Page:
Now, since the mid to late 1960′s, A.A. entered into a period of change. The American Medical Association accepted the “disease” entity, and a certain E. Morton Jellinek published a book that A.A.ers took as proof for alcoholism as a legitimate and bona fide disease (source). This changed everything. The “spiritual angle” or “religious angle” as it was called, gave way to the “treatment” and “rehab” angle. The central problem was no longer a “spiritual disease” (as the Big Book called it), but a “physical disease”. Well, who needs the blood of Jesus for that?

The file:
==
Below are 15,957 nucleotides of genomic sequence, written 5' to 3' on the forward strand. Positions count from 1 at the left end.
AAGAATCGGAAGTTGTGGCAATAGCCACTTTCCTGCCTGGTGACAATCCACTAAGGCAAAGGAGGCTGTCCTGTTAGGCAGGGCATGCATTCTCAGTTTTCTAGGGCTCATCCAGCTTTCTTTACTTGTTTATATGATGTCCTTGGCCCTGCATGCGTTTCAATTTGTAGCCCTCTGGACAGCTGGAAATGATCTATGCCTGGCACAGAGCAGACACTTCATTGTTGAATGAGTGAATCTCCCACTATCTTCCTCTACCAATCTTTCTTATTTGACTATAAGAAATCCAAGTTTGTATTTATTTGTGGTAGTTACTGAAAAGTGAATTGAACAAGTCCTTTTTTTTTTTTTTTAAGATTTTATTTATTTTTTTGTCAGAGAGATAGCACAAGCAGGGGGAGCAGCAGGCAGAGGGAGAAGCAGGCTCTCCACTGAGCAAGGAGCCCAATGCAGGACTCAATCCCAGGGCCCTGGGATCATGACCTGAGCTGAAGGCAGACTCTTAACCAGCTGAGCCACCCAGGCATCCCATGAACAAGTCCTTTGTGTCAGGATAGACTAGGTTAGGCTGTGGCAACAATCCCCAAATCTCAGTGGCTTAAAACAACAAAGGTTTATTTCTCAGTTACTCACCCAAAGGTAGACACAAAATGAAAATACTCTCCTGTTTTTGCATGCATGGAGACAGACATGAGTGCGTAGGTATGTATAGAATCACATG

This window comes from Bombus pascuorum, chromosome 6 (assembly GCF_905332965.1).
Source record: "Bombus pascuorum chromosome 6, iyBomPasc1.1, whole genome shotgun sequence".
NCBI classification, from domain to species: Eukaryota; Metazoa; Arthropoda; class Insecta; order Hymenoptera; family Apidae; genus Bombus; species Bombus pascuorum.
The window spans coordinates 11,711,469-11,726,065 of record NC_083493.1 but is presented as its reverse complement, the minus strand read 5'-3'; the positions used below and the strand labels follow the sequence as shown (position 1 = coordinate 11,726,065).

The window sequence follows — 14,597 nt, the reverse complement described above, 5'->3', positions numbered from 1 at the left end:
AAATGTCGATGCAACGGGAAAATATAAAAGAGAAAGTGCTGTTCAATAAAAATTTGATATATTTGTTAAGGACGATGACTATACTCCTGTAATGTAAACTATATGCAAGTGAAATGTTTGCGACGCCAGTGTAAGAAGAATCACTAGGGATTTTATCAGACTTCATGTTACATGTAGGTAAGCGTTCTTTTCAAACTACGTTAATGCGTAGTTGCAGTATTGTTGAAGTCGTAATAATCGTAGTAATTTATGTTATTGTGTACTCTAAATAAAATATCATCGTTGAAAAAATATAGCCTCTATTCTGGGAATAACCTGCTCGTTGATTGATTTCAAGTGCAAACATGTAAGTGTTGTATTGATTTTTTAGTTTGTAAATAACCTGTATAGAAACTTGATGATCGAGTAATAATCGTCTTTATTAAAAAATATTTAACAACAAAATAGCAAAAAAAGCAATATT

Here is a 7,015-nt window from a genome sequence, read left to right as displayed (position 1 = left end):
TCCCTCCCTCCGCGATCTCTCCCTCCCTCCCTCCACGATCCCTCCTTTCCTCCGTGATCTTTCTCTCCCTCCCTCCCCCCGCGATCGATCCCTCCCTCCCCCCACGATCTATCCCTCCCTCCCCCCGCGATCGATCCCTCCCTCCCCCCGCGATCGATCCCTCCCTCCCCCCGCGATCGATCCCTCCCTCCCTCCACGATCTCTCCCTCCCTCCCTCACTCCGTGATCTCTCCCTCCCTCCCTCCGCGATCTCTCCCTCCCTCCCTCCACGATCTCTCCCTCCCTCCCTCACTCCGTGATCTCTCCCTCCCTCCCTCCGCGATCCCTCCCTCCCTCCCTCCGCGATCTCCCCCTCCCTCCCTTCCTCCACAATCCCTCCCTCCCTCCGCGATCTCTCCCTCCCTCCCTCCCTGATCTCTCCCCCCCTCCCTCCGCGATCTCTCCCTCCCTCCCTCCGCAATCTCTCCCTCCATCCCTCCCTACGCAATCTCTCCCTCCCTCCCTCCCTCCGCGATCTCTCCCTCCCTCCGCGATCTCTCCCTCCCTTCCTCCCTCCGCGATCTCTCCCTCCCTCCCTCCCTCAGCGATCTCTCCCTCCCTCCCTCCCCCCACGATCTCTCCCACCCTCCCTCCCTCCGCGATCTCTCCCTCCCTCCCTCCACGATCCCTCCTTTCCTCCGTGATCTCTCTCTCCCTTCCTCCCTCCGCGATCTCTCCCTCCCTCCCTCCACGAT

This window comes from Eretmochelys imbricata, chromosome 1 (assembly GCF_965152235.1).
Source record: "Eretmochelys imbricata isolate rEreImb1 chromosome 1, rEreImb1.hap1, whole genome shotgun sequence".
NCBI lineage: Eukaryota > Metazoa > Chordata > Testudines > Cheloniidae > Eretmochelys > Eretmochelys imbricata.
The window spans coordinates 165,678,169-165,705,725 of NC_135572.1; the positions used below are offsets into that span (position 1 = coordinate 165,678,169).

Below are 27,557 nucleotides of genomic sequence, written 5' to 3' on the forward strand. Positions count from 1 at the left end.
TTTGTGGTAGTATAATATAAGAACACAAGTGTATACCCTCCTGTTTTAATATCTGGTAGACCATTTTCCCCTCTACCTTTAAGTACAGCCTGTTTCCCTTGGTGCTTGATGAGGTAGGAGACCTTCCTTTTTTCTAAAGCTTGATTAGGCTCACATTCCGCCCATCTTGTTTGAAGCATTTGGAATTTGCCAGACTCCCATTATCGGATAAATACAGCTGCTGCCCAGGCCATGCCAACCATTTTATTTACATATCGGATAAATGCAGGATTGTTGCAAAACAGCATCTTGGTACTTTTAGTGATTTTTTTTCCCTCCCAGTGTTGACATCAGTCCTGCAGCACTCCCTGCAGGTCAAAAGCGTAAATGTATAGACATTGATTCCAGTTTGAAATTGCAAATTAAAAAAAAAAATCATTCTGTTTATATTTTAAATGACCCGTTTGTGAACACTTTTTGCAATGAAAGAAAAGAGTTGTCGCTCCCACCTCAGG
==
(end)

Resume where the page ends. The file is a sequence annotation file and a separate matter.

Herbert Fingarette has written a powerful book based dismissing the “disease concept”. It’s a scholarly read, heavily footnoted (Heavy Drinking: The Myth of Alcoholism As A Disease, University of California Press, 1988). Jellines’s material was all but destroyed. However, Fingarette is an Empiricist. Those who “study” alcoholism, or “heavy/chronic drinkers” do so on the basis of observed data. Alcoholics Anonymous, of which we have already seen, did not start out on the basis of observation. Or, rather, they started on the basis of observing the patterns of drunkards, and then inferred an unnecessary, though possible, inference: only a spiritual solution can solve the drunkard’s problem. At this very point, A.A. leaves all “science” behind – and, hence, the controversy between “disease” (the most accepted, and popular theory advocated on television shows) in which the “user” is not really “responsible” in the fullest sense of the word, and “mental model.” The mental model advocates “controlled drinking” or “abstinence”, but does away with the nonsense of “loss of control” and “powerlessness over alcohol”, etc. They come at A.A. (which has, hands down, given birth to the “addiction specialists” of the twentieth and twenty first centuries) with a two pronge attack: statistics and scientific methodology, and a rejection a priori of anything “spiritual” or “invisible”. This rules out, though, any talk about the “power of sin” which is a theological concept rooted in revelation. In short, Christianity’s approach to the “addict” is in the same metaphysical boat. Largely, A.A. has succumb to one part of the attack. They lay less stress on the “spiritual approach” now that the AMA has endorsed the disease model. The public has been filled with Oprah Winfrey and Dr. Drew and Dr. Phil. Television shows like “Intervention” and such all accept the disease model. These people just can’t help themselves, not on the basis of a spiritual problem (estrangement from God), but mainly on an physiological problem (something is wrong with your hardwiring that “reacts” chemically to certain substances that override your “will power” – or, “cause” your “willpower” to override any thought of harmful consequences. The problem with the addict is not that he has no willpower, some say, but that he or she has a tremendusly “iron willpower” that gets what it wants regardless of the known consequences and harm. Paradoxically, this “iron” will power Christians would call “rebellion” which, in turn, is a sign of enslavement and weakness. The flesh is weak.